rating: 3 of 5 stars
Well I think you have to like the main character of the book to like the book and I did to some degree. someone told me that i HAD to read this book as a teenager to enjoy it fully and i did enjoy it – finished it in a day. It was humouress and touching but left me with a strange empty feel about the world. I hope Holden finds some meaning in his life – otherwise he’ll just be the eternal wanderer never finding a place of his own. I’m still thinking over it…may even reread it. I guess it’s about finding something real in a world full of “phonies” – the thing that he’s searching for and in the end he finds it with his sister.
OTHER PEOPLES THOUGHTS
“My God — JD Salinger is basically Judy Blume with more cursing.
“Holden is idealistic, yet a failure. He hates “phonies” like actors, musicians, and snobby prep school kids, but loves genuine people, like “old Phoebe” his little sister—such things “kill” him. He can’t do the system—sees no reason to. Neither can he get past the death of his little brother Allie, a victim of cancer. Holden is impulsive, a spendthrift, a pathological liar, yet has a strong respect for goodness. He sees through the crap, but he can’t seem to separate the good from the bad in order to enjoy, learn from, or be bolstered by the good. The good is rather tainted by the bad, the punishing teachers, selfish jocks, shallow girls, cruel kids. They ruin the whole world for Holden. He has become something of a misanthrope. His use of hyperbole is at first comic, and eventually tiresome. He acts without inhibition, but without purpose or even a sense of adventure—he just keeps going, perhaps so he doesn’t have to sit and think, consider his situation. He tells Phoebe that the only thing he would really enjoy becoming in life is the “catcher in the rye” an imaginary job, spin off of a poem (actually a misreading) where kids play ball in the rye, near a cliff; it’s Holden’s job, as catcher, to keep them from falling off the cliff.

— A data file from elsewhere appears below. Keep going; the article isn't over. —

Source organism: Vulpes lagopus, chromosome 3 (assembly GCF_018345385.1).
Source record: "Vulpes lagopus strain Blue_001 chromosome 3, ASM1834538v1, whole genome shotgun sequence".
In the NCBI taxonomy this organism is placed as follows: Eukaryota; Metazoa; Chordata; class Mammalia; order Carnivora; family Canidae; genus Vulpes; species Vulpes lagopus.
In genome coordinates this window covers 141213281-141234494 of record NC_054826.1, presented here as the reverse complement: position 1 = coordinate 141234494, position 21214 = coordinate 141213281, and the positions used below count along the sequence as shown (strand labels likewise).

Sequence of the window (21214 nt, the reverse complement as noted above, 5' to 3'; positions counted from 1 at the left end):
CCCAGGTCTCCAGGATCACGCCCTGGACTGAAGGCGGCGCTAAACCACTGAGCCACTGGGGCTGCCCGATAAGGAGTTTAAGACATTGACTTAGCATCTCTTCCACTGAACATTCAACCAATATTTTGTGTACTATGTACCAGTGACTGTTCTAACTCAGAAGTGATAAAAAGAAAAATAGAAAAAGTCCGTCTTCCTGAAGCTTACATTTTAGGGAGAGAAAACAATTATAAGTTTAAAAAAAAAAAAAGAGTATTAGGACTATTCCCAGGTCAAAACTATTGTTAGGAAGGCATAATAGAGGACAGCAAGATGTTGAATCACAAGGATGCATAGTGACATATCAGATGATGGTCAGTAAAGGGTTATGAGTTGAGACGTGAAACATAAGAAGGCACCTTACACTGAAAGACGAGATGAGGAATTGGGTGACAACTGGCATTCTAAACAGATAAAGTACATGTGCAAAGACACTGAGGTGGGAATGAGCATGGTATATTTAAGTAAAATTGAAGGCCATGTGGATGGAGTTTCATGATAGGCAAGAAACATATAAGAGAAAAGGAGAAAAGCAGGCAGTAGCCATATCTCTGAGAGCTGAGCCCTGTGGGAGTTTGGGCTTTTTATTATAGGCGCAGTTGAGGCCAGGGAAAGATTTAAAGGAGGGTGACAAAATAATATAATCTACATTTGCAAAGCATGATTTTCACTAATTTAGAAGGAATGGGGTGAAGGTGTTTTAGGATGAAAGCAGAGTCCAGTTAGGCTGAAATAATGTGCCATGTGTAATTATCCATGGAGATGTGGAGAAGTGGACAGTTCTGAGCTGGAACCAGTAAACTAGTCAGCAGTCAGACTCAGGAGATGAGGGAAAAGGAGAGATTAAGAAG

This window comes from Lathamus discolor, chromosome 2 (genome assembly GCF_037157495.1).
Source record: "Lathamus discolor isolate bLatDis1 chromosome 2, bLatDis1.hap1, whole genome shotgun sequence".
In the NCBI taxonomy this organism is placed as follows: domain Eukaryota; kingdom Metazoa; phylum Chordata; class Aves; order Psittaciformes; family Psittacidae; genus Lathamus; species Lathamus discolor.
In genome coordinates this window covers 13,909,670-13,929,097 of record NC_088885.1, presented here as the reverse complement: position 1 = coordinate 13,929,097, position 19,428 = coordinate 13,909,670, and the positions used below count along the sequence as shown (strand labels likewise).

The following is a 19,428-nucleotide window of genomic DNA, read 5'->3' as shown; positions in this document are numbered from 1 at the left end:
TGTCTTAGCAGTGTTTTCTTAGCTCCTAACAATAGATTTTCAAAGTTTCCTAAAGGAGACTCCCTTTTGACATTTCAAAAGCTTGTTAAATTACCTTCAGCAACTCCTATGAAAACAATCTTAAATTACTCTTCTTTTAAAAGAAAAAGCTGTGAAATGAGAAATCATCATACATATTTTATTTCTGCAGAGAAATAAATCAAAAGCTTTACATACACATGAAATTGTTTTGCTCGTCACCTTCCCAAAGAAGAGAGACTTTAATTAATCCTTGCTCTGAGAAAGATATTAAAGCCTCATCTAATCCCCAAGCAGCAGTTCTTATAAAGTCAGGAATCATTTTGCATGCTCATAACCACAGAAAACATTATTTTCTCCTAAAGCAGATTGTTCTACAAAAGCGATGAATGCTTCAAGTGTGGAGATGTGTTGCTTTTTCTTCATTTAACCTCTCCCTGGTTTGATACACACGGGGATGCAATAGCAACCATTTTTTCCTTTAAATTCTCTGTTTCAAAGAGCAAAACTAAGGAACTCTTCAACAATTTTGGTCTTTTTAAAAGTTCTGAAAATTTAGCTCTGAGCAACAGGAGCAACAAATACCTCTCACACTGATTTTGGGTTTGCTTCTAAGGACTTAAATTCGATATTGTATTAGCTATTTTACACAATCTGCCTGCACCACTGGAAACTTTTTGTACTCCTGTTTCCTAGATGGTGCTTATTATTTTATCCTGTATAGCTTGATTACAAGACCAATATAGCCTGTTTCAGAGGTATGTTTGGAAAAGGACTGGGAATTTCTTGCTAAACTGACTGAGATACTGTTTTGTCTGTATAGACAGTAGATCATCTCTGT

He half-heartedly seeks comfort from the world, often imagining that the world and its people are in sync with him—that bartenders will serve him cocktails, that whores will be honest, clerks will respect Christmas trees, teachers will have moral integrity, that in the midst of his wilderness he can sit on a train and have pleasant conversation with nuns, giving donations to their good work.
A former English teacher counsels him, quoting psychoanalyst, Wilhelm Stekel: “the mark of the immature man is that he wants to die nobly for a cause, while the mark of the mature man is that he wants to live humbly for one.” Holden isn’t living, so in essence he is dying. The advice is bang on, but the messenger, who makes a midnight pass at Holden, is still imperfect.
In the end it is Phoebe who brings him home—her goodness, her unqualified trust in him, her willingness to bring a suitcase and follow him anywhere. This “kills him” and brings him home.”